Over 500 million citizens depend on the River Ganga for life itself, yet our National River remains one of the most polluted in the world, denying vast populations of their rights to water, and robbing the world of the beauty and sanctity of a river that is worshipped by one billion people as divinity itself. Yet, while the problems are numerous, they are not insurmountable. As the problems have been created by humanity, they thus can be remedied by humanity, if the will and focus is there.
Based on the wise inputs of experts and members of Ganga Action Parivar, we suggest three main areas of focus:
1. Restoring ecological flows at every point along the Ganga’s course.
2. Preventing and curtailing all waste water, starting with sewage and industrial waste, from mixing with the river. This especially needs to be prevented along the heavily polluted Kanpur and Varanasi stretches of Ganga.
3. Promoting massive water conservation and water resource management, inclusive of rain water harvesting schemes, at both centralized and decentralized levels within the Ganga River Basin.
We also suggest these three comprehensive solutions:
1. Implementing a detailed legislation that prevents any source of pollution or threats to the health of the national river. To see the National Ganga Rights Act and learn more about this legislation, click here.
2. Continual stakeholder involvement, including persistent and consistent efforts to implement policies and plans that connect state and local bodies, addressing their challenges and encouraging training and capacity-building programs.
3. Mass awareness campaigns and media-based water eco-consciousness campaigns that get people to not only stop pollution, but to also become an active part of the solution.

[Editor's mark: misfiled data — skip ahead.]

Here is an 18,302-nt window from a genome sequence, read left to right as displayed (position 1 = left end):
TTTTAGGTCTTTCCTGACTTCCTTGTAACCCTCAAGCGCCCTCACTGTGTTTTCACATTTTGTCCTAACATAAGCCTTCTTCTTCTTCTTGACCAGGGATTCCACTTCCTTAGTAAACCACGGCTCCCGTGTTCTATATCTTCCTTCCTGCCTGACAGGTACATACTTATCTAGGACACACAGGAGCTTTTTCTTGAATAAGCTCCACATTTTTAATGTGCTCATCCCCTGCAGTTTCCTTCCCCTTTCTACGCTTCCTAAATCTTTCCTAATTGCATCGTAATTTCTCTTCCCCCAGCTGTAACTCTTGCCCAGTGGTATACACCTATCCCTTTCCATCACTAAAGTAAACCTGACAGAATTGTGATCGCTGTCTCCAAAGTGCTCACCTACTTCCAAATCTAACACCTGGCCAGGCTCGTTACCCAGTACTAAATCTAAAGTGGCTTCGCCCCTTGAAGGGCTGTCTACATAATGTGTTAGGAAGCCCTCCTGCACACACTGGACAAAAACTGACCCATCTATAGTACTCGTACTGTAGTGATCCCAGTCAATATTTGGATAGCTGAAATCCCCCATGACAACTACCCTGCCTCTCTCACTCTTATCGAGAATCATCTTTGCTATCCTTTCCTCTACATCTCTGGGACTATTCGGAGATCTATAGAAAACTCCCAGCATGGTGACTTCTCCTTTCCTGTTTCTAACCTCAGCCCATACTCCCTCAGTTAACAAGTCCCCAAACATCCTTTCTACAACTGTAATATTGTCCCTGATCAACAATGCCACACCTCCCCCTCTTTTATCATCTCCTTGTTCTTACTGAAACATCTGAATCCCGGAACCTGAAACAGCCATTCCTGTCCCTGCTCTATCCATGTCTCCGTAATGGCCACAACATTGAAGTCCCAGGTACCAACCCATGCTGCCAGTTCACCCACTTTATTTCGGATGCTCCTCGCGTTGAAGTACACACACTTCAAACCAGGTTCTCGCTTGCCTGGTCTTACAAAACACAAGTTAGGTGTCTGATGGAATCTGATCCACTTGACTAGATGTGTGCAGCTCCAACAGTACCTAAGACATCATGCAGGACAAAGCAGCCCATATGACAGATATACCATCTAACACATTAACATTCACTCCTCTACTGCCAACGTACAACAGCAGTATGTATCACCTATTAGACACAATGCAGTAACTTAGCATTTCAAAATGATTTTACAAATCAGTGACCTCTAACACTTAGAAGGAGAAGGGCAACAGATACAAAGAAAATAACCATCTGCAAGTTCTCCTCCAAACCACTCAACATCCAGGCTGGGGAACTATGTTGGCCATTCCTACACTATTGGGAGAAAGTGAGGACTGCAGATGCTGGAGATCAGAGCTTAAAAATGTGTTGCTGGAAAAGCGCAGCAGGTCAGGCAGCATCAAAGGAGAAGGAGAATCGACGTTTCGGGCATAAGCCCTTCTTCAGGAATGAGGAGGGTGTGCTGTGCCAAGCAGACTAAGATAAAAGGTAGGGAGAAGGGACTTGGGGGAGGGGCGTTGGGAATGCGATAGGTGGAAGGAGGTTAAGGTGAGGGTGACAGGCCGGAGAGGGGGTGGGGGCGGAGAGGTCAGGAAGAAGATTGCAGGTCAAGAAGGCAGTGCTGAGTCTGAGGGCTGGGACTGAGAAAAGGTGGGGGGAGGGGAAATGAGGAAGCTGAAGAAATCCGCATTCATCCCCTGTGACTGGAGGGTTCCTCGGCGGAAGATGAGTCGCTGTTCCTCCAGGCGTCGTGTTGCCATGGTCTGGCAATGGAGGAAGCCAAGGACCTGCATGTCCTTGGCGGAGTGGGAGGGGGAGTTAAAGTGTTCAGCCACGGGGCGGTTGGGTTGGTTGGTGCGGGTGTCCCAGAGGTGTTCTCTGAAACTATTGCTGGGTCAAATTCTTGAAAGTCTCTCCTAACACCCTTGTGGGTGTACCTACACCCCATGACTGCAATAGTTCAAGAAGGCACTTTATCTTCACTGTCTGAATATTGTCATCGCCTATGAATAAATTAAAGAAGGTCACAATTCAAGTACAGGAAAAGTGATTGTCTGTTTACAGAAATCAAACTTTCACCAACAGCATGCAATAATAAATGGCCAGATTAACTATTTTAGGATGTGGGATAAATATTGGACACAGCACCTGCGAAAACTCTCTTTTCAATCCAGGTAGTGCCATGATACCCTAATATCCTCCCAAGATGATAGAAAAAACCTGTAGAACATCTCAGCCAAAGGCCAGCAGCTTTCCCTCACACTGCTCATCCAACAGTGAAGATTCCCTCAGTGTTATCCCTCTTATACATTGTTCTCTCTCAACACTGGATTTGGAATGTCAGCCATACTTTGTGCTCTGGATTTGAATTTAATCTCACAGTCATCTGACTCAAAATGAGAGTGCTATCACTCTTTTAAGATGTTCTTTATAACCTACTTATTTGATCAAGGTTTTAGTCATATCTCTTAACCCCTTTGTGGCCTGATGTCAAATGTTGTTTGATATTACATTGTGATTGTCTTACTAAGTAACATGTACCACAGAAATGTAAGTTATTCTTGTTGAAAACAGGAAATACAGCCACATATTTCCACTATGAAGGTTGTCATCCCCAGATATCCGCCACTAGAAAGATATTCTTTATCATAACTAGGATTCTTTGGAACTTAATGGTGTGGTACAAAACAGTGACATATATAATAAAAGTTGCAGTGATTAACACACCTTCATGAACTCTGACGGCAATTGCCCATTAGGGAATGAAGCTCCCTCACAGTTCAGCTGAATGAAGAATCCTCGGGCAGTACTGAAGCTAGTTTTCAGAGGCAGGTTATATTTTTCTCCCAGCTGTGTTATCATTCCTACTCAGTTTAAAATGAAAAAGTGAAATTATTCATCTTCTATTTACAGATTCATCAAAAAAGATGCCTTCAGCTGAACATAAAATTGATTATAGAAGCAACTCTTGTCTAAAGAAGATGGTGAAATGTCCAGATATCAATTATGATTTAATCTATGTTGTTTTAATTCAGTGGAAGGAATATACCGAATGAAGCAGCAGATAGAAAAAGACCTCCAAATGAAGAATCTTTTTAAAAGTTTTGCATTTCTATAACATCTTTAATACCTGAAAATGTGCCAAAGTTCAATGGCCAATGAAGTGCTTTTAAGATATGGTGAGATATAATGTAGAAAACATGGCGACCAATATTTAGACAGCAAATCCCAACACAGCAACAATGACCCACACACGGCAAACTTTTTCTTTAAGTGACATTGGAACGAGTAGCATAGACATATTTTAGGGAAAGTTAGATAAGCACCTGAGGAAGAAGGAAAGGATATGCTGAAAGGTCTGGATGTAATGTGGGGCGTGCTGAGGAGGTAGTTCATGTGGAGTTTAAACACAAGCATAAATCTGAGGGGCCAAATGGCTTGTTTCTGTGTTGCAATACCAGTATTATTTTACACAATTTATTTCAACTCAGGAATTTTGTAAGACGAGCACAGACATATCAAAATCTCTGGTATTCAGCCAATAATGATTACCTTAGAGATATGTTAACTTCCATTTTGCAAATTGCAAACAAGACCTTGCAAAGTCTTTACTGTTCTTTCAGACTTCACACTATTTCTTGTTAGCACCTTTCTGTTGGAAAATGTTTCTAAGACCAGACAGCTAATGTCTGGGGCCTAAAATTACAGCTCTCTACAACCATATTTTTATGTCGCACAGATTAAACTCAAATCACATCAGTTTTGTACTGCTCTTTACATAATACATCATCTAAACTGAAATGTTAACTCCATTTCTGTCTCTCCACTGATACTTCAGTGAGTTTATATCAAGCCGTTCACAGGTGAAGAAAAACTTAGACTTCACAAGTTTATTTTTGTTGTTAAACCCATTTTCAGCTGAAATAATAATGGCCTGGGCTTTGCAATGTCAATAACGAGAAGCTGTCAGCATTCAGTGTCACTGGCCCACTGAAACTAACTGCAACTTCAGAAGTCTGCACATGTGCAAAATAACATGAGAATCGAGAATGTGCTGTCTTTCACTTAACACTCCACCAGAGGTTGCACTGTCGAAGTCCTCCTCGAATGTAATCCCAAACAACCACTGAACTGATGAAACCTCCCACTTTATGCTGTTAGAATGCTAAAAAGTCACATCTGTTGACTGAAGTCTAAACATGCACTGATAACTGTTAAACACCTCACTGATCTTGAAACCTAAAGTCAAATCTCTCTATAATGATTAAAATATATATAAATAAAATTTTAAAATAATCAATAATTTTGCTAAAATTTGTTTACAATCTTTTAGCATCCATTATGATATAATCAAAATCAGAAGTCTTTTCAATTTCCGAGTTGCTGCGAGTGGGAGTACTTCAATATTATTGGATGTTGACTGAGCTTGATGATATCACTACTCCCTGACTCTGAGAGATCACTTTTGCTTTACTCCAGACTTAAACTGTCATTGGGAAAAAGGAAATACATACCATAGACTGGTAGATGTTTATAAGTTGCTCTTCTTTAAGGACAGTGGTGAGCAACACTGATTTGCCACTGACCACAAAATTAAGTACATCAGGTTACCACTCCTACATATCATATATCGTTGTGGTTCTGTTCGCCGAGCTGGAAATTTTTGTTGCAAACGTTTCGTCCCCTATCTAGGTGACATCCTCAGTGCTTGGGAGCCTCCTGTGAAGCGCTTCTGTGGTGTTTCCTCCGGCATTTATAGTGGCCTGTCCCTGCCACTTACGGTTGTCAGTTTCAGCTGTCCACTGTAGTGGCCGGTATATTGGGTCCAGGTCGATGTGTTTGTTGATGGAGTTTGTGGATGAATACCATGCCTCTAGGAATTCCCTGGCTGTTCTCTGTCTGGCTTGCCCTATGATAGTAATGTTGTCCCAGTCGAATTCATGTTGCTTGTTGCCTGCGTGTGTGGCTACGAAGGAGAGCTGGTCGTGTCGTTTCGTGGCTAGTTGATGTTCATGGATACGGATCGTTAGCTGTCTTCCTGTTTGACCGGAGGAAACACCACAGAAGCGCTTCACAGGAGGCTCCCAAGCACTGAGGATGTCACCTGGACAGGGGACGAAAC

Below outlined are key thematic areas of concern as they impact our National River, Mother Ganga, and Her tributaries, such as the Yamuna. Also outlined are solutions that can be implemented for the benefit of all.
Over-extraction and over-exploitation of Ganga’s waters have rendered long stretches of the river completely dry for much of the year.
Sewage waste mismanagement alone accounts for 80% of pollution in the Ganga River.
Industrial and toxic waste dumped at key stretches along the river leave the river toxic and account for 20% of the pollution.
Water intensive farming and run-off from inorganic farms, including dangerous chemicals like DDT and HDH, further aggravate the threats facing the Ganga River.
Tons of plastic, polythene and other trash are thrown into the Ganga River, choking out life from Her waters and blocking existing sewerage systems.
Various schemes to harvest electricity from Ganga’s waters have destroyed Her ecologically-necessary flows.
Over-siphoning, deforestation, encroachment and other human activities are damaging the fragile ecosystems the Ganga River supports.
Spreading the information you learn can help others become more aware and active in preserving and protecting the Ganga River.
Ganga: the run of the river
“Ganga is India’s largest river basin: it covers 26 per cent of the country’s landmass and supports 43 per cent of its population. In 1986, the government of India launched the Ganga Action Plan (GAP). In August 2009, GAP was re-launched with a reconstituted National Ganga River Basin Authority. The objectives in the past 30-odd years have remained the same: to improve the water quality of the river to acceptable standards (defined as bathing water quality standards) by preventing pollution form reaching it – in other words, intercepting the sewage and treating it before discharge[d] into the river. But despite programmes, funds and some attention, the Ganga still runs polluted.”
From Ganga: The River, It’s Pollution and what we can do to clean it by the Center for Science and Environment briefing paper.
Threats to Ganga’s Lifeline
For ease of understanding the issues and threats to the river basin, we have divided the river system into three main geographical regions along its main course:
1. Upper Ganga Region: the origin of the river in the lap of the Himalayas
2. Middle Ganga Region: the river as it meanders through the plains, where it is the most heavily populated and thereby most polluted stretches
3. Lower Ganga Region: the delta region as the river meets with Ganga Sagar
This diagram helps illustrate the major threats facing India’s National River: